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The Picture of Dorian Gray

Narrated by: Edward Petherbridge
Length: 8 hrs and 5 mins
4.5 out of 5 stars (65 ratings)

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Summary

"If it were I who were to be always young and the picture to grow old, I would give my soul for it." So says Dorian Gray, Oscar Wilde's brilliant creation who sells his soul for youth and beauty.
©2014 Audible, Inc. (P)2014 Audible, Inc.

Critic reviews

" The Picture of Dorian Gray is now universally regarded as a major Victorian novel, and has been adapted for the stage, film, and television more than a dozen times, with no end in sight." (David J. Skal, Horror: Another 100 Best Books)

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  • Overall
    5 out of 5 stars
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    4 out of 5 stars

Edward Petherbridge's reading makes it special!

What made the experience of listening to The Picture of Dorian Gray the most enjoyable?

Edward Petherbridge's reading is simply wonderful!He moves from light touch humour to heart-rending pathos with stunning skill.The story is a little long winded in parts but Mr Petherbridge never fails to entertain and transfix.

Which character – as performed by Edward Petherbridge – was your favourite?

The development of the characters is quite clunky, for modern tastes, but you are held in Mr Petherbridge's grasp throughout.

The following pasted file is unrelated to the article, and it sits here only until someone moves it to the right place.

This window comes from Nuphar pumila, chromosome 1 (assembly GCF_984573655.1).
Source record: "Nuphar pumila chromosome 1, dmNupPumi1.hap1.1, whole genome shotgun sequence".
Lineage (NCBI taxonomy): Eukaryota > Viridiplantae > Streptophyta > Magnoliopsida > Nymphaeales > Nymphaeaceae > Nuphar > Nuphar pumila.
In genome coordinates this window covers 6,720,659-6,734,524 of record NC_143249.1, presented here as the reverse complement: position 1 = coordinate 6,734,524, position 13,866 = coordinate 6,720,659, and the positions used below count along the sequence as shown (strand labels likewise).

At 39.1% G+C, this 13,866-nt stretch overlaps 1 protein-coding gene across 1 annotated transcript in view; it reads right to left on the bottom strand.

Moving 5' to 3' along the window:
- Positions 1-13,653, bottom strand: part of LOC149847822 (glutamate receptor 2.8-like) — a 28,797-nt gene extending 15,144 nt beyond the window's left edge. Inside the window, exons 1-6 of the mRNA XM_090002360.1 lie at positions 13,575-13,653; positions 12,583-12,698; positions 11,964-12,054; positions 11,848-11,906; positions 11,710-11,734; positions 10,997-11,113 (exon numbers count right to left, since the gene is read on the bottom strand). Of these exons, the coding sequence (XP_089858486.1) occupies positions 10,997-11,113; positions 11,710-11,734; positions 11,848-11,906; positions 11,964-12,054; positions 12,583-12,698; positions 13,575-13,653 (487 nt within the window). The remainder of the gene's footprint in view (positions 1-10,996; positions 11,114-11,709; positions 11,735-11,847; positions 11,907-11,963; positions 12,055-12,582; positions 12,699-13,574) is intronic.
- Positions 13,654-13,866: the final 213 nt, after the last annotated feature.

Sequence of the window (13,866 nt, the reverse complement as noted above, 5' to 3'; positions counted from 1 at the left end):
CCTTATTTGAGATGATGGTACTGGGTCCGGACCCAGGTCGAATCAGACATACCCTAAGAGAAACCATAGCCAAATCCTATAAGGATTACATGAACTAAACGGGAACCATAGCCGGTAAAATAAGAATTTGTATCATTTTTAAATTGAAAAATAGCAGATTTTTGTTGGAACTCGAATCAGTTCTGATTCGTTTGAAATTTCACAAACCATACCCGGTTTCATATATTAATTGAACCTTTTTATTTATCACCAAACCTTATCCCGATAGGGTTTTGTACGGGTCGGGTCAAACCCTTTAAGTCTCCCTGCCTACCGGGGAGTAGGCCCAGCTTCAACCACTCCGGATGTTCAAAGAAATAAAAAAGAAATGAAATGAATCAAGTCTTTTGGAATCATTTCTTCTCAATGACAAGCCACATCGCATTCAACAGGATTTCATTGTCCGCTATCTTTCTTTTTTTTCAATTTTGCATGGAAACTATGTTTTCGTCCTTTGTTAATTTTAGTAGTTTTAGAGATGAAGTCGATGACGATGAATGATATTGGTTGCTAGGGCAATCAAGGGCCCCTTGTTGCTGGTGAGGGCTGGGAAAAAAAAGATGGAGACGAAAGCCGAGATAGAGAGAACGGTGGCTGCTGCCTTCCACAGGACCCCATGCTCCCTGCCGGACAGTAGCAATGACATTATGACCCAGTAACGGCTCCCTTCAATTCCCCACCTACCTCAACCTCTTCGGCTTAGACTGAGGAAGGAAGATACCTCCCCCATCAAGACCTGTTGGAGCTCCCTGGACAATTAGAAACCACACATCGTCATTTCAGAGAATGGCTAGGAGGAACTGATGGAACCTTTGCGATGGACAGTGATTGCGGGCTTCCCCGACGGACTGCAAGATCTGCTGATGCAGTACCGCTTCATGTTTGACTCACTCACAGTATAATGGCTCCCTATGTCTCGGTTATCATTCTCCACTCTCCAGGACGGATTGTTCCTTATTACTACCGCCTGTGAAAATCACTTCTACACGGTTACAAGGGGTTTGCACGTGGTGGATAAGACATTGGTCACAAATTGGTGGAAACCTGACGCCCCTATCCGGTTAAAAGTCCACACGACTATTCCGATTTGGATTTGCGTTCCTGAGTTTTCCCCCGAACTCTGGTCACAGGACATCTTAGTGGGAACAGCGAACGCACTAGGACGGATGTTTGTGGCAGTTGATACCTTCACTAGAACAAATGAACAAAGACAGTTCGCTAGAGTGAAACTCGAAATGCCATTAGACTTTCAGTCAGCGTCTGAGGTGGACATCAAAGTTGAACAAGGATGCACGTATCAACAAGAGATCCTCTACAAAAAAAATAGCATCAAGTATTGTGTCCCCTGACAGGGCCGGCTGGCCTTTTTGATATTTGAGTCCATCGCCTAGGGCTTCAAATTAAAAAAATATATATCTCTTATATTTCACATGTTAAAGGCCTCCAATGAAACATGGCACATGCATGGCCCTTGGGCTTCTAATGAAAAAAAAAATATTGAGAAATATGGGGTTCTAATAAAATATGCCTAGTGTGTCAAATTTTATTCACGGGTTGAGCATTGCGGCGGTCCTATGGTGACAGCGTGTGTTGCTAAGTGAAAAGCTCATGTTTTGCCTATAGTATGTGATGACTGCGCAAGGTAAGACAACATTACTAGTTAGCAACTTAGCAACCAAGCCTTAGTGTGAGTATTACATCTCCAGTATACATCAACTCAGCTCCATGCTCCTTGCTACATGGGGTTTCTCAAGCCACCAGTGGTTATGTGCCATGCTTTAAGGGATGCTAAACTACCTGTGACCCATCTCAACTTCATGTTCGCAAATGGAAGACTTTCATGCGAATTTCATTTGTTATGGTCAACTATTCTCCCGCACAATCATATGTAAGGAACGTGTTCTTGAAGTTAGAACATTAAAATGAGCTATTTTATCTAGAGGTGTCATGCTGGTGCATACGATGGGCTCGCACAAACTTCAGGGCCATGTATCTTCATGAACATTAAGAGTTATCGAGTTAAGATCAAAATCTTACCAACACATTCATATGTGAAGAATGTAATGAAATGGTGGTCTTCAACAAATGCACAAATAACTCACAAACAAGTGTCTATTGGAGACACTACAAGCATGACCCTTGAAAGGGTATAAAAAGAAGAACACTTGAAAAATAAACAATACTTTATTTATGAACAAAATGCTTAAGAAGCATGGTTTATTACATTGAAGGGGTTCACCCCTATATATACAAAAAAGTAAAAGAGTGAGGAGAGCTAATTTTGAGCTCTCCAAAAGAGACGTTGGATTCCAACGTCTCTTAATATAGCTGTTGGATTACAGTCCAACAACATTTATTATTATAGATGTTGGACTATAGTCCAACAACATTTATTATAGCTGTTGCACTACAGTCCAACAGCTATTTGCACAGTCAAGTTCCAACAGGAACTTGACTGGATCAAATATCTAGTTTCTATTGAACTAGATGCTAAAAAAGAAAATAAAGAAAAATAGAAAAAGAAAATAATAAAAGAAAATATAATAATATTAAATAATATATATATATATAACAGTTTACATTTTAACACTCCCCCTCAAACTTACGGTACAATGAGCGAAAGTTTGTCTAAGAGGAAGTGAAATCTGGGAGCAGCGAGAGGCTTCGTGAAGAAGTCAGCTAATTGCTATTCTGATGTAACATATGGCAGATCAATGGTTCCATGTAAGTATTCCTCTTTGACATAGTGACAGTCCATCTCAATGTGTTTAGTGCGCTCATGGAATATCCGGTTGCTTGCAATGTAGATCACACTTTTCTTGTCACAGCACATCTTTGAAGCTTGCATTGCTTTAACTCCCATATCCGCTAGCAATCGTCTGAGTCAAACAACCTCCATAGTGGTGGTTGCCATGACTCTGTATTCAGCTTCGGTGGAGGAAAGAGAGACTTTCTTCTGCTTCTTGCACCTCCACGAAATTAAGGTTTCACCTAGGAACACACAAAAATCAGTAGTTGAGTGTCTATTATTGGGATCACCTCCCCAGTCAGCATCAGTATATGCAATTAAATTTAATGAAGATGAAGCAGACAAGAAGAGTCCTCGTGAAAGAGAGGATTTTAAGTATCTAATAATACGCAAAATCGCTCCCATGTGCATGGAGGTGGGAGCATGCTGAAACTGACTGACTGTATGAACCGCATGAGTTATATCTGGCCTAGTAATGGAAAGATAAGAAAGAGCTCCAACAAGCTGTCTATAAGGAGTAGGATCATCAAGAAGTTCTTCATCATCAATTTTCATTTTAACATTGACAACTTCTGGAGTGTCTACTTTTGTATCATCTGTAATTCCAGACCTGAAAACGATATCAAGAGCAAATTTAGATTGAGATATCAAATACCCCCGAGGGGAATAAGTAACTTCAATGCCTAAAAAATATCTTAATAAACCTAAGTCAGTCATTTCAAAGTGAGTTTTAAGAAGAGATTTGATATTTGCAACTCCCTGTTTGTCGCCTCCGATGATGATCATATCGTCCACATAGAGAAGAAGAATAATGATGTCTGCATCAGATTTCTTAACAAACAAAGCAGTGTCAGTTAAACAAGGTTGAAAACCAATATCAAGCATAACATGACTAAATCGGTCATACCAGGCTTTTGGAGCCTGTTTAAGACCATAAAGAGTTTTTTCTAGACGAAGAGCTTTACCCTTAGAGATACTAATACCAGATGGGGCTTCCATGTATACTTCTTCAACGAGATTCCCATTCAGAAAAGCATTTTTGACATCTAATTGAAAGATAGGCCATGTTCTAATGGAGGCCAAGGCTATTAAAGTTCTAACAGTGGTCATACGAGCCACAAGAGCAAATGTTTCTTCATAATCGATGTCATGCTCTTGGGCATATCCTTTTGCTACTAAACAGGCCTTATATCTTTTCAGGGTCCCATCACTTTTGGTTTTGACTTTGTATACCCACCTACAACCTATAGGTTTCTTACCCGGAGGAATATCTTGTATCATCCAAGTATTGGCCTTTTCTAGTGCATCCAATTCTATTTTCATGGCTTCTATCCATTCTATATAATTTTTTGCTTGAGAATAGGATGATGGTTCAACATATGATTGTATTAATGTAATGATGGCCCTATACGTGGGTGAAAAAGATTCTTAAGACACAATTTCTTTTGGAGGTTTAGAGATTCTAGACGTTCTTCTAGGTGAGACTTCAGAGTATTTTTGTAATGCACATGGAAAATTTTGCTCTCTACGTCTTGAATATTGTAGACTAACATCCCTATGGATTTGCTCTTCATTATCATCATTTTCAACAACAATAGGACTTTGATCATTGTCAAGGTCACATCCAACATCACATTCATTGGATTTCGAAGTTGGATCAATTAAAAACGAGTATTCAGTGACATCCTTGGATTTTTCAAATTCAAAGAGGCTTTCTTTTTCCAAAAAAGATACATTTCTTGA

Any additional comments?

Buy it - Listen to it and If you can turn it off then you are not a human being :)

2 of 2 people found this review helpful

  • Overall
    4 out of 5 stars
  • KJ
  • London, UK
  • 12-01-09

Recommended

A fine reading of Wilde's morality, excellently narrated. Characters are well defined and it is always obvious who is who. Highly recommended.

2 of 3 people found this review helpful

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Simply stunning!

Edward Petherbredge 's narration is fantastically compelling which brought out the beauty as well as the darkness of the novel.

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"Every portrait that is painted with feeling...

...is a portrait of the artist, not of the sitter." Basil Hallward hints at what may lie behind Oscar Wilde's own tripartite written portrait. It is a sublime work, a most exquisite dissection of the complexities of moral character, a philosophical treatise on what constitutes goodness, an examination of the hypocrisies of the age and of one human's manipulation of and by another. It forces the reader to take a fresh look in the mirror. Be it in 1891 or in 2019.

Edward Petherbridge is the perfect performer for this piece and brings to life with clear enunciation the voices and accents of each character in a credible and fitting fashion as would be expected from a stage actor. I was hooked from start to finish.

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Enjoyable to the end

Well read, well paced and beautifully balanced. Thank you.
I've wanted to explore this book for years and understand the context and thinking of Wilde. This has helped greatly.

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Classic

Classic Oscar Wilde book..reading it now though it was all very old fashioned and so politically incorrect in places it made me laugh. Memories of a bygone era.

0 of 1 people found this review helpful

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  • As my Wimsey takes me
  • 18-08-09

A Beautiful Reading of a Beautiful Book

As one of my favorites,I had read this book multiple times. When I discovered this version narrated by Edward Petherbridge, I bought it immediately. I love the story even more now. His voice is perfect, clear and easy to follow. Characterizations are enjoyable, never overdone. This book is a permanent resident of my mp3. When I can't sleep, I let Mr Petherbridge soothe my brain with his lovely voice.